Have you ever tried Shakshuka with Feta? Shakshuka (or shakshouka) — pronounced “shahk-SHOO-kah” — is a staple of Middle Eastern cuisine.
Traditionally it’s cooked in a cast iron pan with a tomato-based eggs and sauce as the main ingredients.
However, I’ve seen all types of shakshuka ingredients such as chickpeas, potatoes, Middle Eastern and Mediterranean spices, and various kinds of meats and cheeses.
I create my shakshuka with feta and some form of meaty bacon, ham or pancetta. I love how the saltiness of the meat and cheese compliments the sauce, eggs and lettuce.
Anyway you make it, it is a show stopper. The stunning yellow yokes, beautiful green leaves, and a red sauce served in a cast iron skillet are sure to have everyone oohing and aahing when you pull it from the oven.
An easy shakshuka recipe for all meals
Since shakshuka features eggs, it’s often served as a breakfast or brunch dish. It might remind you of a somewhat similar Mexican dish, Breakfast Chilaquiles.
You can serve it with pita, gluten free toast, or some crusty French or Italian style bread to sop up the sauce.
It’s also a festive dish for the holidays as it is red and green!
How to Earn shakshuka eggs just right
I’ve decided to make my shakshuka recipe as easy as possible when it comes to serving this up. But some people might not like runny eggs. Not to worry!
For those who have a mixed group, serve it to the”runny” people first. Then stick your skillet back in the oven for a few more minutes to firm up the remaining eggs.
Or serve the shakshuka in oven safe bowls and place those in the oven for a couple of minutes to firm up the eggs.
In any event, everybody’s happy with their eggs cooked to order!
To make this a vegetarian dish, forget the pancetta, meaty bacon or country ham and add a little more feta.
If you grow fresh basil and oregano in your kitchen garden, use that instead of the dried herbs. Use 1/2 tbsp of finely chopped fresh herbs rather than 1/2 teaspoon of dried herbs.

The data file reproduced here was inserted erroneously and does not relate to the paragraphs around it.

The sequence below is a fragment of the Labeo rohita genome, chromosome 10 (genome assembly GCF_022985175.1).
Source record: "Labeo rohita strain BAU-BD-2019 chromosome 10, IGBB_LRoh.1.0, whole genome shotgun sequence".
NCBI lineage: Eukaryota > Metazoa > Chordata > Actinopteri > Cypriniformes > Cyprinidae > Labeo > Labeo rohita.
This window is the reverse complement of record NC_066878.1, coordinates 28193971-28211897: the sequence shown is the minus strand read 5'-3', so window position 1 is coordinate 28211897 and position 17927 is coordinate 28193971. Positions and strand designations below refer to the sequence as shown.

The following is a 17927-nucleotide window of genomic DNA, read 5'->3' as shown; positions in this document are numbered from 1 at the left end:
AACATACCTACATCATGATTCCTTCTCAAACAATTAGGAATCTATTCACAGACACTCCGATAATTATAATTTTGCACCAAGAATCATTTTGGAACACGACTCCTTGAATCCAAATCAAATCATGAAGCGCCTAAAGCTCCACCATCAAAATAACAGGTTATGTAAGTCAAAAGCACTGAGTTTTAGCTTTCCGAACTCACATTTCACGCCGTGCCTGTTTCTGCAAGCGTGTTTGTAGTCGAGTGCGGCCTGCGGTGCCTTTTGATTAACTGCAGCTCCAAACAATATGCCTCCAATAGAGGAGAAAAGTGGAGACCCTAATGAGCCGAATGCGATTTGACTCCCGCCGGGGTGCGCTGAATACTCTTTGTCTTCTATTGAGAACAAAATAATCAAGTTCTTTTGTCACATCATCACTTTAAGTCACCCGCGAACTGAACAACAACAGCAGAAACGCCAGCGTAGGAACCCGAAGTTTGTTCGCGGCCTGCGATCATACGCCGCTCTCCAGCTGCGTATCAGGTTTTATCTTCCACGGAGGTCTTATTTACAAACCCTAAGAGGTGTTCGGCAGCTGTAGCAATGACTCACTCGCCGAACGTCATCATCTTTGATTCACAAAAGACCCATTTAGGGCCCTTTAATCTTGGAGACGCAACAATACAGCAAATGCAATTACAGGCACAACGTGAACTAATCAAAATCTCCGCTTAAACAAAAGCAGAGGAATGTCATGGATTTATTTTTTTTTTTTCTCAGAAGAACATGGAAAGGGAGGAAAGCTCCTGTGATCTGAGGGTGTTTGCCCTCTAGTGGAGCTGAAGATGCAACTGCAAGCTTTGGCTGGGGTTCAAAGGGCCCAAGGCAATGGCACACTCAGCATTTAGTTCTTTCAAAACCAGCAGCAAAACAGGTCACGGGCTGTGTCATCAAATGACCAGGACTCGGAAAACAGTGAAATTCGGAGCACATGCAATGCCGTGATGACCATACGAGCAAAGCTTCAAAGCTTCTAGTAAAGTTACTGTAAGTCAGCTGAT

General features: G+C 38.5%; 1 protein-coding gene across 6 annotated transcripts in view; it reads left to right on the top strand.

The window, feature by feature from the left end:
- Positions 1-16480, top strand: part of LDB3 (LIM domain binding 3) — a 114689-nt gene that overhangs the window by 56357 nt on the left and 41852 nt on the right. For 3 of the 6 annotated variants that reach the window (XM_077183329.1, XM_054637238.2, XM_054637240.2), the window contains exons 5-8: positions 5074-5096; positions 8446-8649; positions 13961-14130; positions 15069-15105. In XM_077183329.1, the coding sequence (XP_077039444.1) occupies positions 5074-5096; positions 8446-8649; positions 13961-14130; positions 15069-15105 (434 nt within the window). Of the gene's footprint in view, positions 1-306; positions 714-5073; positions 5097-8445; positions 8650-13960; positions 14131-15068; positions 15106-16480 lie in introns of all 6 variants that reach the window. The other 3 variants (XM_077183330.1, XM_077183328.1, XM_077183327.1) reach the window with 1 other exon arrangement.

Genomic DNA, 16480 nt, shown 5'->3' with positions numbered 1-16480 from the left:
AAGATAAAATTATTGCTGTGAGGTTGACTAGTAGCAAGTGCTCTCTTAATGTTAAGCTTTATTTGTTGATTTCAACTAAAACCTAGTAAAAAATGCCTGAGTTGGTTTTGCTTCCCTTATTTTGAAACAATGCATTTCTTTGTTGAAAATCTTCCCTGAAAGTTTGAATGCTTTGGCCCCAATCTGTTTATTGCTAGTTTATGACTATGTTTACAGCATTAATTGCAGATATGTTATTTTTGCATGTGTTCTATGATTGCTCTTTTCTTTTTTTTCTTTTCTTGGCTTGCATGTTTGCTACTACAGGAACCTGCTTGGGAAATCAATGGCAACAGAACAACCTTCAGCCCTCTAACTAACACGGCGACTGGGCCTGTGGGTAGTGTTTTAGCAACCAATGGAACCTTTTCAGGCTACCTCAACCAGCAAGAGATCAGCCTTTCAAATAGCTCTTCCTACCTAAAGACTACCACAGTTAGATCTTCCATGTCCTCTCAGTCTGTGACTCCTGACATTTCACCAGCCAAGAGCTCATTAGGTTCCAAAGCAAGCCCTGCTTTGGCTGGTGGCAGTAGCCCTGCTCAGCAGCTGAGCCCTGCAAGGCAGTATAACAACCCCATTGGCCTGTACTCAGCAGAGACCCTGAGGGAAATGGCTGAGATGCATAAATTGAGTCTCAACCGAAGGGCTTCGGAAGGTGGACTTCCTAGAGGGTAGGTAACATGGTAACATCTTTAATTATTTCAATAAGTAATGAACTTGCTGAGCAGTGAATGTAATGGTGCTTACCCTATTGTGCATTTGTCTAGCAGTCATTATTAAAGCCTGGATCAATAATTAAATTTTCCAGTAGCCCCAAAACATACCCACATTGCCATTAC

Like spicy dishes? Add a few more pinches of crushed red pepper or serve the shakshuka with your favourite hot sauce.
What Sort of skillet?
I made this simple shakshuka recipe in my yellow 11 3/4-inch Le Creuset Enameled Cast-Iron Skillet. I was lucky enough to purchase it from a buddy for next to nothing because she was moving to the UK.
You don’t need to create Shakshuka with Feta in a cast iron skillet, however. But it ought to be a large oven safe skillet. You don’t need the handle to melt and ruin your food!
Shakshuka with Feta
- 1 tbsp olive oil
- 4 ounces pancetta, meaty bacon or country ham, finely chopped
- 1 medium onion, finely chopped
- 4 garlic cloves, finely chopped
- 2 (15 oz ) cans tomato sauce
- 1/2 tsp dried basil
- 1/2 teaspoon dried oregano
- pinch crushed red pepper
- 1/2 teaspoon salt
- 1/4 tsp ground black pepper
- 1 (10 ounce) container baby spinach leaves
- 6-8 large eggs (depending on sized of skillet)
- 1/2 cup feta, crumbled
- 2 tablespoons flat leaf parsley, chopped
- Pita, gluten free toast, or crusty bread
- Preheat oven to 350 degrees F.
- In a large oven safe skillet, heat the olive oil over medium heat.
- Add the tomato sauce, dried basil, dried oregano, crushed red pepper, salt and ground black pepper. Simmer until the sauce is thickened — about 15 minutes.
- Meanwhile, using a steamer basket over boiling water, steam lettuce leaves till wilted — about 3 to 5 minutes.
- When sauce has thickened, removed skillet from stovetop. Add spinach leaves a few at a time to the skillet, creating a”nest” for the egg with a hole at the center. Based upon the size of the skillet (I used a 11 3/4 inch ) you should be able to create 6 to 8 nests. Transfer the pan to the oven and bake the eggs for 10 to 12 minutes until the egg whites are just starting to set.
- Slide the skillet from the oven rack and sprinkle with feta and parsley. Place back into the coven and cook for 3 more minutes until egg whites are set and the yolks are still runny.
- Serve with pita, gluten free toast, or crusty bread.
- Serving size: 1 to 2 eggs
Originally posted on December 9, 2013. Updated with new photos and information.